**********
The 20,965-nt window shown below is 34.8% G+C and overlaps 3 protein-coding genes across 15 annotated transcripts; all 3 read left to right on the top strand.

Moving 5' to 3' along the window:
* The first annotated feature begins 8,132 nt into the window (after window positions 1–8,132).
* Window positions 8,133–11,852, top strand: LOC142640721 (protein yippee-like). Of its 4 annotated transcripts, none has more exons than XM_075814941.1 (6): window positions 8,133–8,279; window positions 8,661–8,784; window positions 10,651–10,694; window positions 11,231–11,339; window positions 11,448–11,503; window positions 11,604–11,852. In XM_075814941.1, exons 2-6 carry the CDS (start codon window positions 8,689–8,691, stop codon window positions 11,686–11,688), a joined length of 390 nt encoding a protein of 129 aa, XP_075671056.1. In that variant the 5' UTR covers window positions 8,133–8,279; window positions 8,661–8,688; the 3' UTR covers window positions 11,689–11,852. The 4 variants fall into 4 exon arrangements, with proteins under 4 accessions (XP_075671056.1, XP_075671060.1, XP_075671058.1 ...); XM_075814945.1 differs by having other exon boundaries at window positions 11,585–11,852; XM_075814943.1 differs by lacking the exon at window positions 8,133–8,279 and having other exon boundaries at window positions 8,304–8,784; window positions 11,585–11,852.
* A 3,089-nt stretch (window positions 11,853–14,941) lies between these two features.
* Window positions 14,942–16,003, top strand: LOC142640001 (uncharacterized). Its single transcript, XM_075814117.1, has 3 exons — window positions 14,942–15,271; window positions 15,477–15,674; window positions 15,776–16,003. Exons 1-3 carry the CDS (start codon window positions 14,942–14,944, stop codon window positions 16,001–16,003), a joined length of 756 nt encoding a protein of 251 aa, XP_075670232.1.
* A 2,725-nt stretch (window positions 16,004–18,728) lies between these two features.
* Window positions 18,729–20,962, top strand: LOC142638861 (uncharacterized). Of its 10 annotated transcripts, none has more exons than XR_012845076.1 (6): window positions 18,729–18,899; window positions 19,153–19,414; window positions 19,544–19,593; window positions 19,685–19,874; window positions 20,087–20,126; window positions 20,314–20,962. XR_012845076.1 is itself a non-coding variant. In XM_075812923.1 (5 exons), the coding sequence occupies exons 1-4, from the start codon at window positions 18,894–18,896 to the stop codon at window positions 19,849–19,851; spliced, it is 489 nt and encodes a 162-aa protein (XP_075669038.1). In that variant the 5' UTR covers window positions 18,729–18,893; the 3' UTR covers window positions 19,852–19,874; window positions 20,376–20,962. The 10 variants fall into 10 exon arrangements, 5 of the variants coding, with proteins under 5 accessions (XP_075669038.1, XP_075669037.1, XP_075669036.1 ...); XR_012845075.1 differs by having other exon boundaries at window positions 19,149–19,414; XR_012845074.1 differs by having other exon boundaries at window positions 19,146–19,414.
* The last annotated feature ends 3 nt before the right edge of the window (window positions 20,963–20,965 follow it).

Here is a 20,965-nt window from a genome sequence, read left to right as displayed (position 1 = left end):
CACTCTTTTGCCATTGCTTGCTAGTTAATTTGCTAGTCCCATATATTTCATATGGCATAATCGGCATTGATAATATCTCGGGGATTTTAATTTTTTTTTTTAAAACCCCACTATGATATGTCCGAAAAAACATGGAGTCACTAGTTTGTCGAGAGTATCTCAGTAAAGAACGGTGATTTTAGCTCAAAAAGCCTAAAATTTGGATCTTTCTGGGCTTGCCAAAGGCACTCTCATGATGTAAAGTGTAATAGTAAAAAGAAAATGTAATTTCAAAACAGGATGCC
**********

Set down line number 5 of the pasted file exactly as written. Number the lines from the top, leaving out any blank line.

* A 3,089-nt stretch (window positions 11,853–14,941) lies between these two features.